Wednesday, February 20, 2013

Teacher Thoughts on Dan Pink: To Sell Is Human Part 2

I am reading Daniel Pink, To Sell Is Human. As I read I have marked down some passages that I think are worth discussing. I am trying to read this book from the mindset of an educator and coach. As I read I am trying to figure out ways in which his ideas can be applied to teaching and coaching. I will do my best to explain my thoughts, questions, insights, etc. the best I can in hopes that it creates some dialogue to pursue further.

I will admit that at first I was not really digging the book. I have read his other books and loved them! This one did not quite grab me at first. However, when I started to look at the stories, examples, and ideas through the lens of education it really changed things and I really found the book to be powerful.

As I continue to type up my notes and ideas from the book I come to the next place that I marked to discuss.

This next segment comes from after a week of reading so I have had time to process some of my thoughts.

This is so weird that Daniel Pink is discussing"Ambivert" while I just started reading Quiet: The Power of Introverts in a World That Can't Stop Talking. Here he discusses people who are a bit of both. As I read Quiet I keep going back to something in this book by Pink, "The notion that extraverts are the finest salespeople is so obvious that we've overlooked one teensy flaw. There's almost no evidence that it's actually true."

Ambiverts are those that sit roughly in the middle between introverts and extraverts. Ambiverts are able to find that happy medium of listening and also taking action as needed. The good news is that most of are ambiverts. I don't know where I fall. I would like to assume that I am more closely aligned with this notion of ambiverts since I have been working on my introvert skills over the years and feel like I have moved more towards the middle. I don't know how to best gauge this, but this is my gut feeling. Or perhaps I have always been in the middle and as I age and become wiser(this is debatable) perhaps I am more comfortable in my skin.

I love the notion of the best conversation starter is, "Where are you from?" I actually used this tactic while flying out to LA this past weekend. It works so well as people just open up and start talking. It is comfortable and allows the responder to answer at a level of comfort as they so desire.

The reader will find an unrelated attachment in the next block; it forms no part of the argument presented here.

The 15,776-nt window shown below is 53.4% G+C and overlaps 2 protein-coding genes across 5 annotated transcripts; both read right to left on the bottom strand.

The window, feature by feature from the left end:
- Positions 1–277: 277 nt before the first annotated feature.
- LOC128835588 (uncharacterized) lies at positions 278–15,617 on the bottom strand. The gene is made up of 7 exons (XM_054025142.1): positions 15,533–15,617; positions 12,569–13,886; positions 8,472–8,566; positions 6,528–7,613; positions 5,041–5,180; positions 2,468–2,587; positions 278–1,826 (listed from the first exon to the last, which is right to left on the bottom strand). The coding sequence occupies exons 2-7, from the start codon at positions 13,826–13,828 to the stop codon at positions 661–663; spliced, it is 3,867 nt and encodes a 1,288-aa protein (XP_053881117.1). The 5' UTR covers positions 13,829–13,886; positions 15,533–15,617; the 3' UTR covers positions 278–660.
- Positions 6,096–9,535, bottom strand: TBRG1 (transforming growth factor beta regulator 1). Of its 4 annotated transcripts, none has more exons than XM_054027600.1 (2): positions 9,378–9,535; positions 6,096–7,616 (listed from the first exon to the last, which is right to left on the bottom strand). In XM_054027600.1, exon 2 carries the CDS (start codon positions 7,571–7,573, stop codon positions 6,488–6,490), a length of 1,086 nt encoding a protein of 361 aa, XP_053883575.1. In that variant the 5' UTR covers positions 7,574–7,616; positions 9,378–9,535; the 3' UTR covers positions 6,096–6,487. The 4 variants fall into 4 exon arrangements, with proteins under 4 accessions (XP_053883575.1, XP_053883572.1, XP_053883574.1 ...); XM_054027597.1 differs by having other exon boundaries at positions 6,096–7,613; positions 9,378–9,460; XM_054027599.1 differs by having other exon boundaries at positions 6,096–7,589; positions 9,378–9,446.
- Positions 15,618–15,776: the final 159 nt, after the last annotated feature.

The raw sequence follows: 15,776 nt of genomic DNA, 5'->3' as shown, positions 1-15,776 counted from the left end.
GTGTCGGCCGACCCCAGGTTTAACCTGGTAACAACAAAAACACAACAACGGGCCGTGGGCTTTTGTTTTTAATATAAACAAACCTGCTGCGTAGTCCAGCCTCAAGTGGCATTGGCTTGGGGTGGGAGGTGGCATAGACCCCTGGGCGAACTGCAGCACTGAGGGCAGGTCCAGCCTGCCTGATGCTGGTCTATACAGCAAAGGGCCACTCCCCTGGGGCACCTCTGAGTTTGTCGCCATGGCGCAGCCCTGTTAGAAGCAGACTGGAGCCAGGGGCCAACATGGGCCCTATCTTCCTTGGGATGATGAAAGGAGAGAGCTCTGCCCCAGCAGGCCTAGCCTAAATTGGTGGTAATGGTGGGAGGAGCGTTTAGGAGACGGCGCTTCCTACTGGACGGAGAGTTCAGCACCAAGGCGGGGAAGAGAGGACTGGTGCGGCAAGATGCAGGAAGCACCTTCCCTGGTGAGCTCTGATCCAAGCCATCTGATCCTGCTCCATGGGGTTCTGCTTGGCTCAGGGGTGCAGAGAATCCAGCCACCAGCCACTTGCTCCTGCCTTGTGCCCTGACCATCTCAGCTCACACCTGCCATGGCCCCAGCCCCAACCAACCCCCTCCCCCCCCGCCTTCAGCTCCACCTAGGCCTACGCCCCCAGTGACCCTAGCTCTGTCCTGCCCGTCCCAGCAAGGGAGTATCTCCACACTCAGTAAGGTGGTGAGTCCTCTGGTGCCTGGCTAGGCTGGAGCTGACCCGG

I don't want to go into all the details of this concept, but I am very intrigued by this whole notion of mimicry and to mimic the actions of others while communicating. The reading on this concept is very interesting to me. I need to follow up with some more research as well as test things on my own. 

The last thing that I want to discuss/share is the Jeff Bezos(Amazon.com) and his wonderful meeting idea. When he has meeting he leaves one chair empty to remind the people of the meeting that the most important person of the meeting is the customer. I think this would be a good strategy to use as teachers. We have meetings that sometimes lose focus and become more a complain fest. However, if we had this subtle reminder that this could be a student in the meeting I wonder if things would change? I know that if a real student was sitting in on the meeting we would stay the course for sure! With any meeting how do we stay on track? It can so easy to lose focus. We have all been in meetings that you left and felt like you just spun your wheels. This can wear people out especially in this day and age when businesses and schools meet all the time. It goes back to the ideas of Quiet, are we better off just working solo or online? Would that make things better so that when we did meet in person(perhaps less often) would more get done? I don't know the answer, but it is one worth exploring.

This is enough to chew on for now. I will post my next installment tomorrow.
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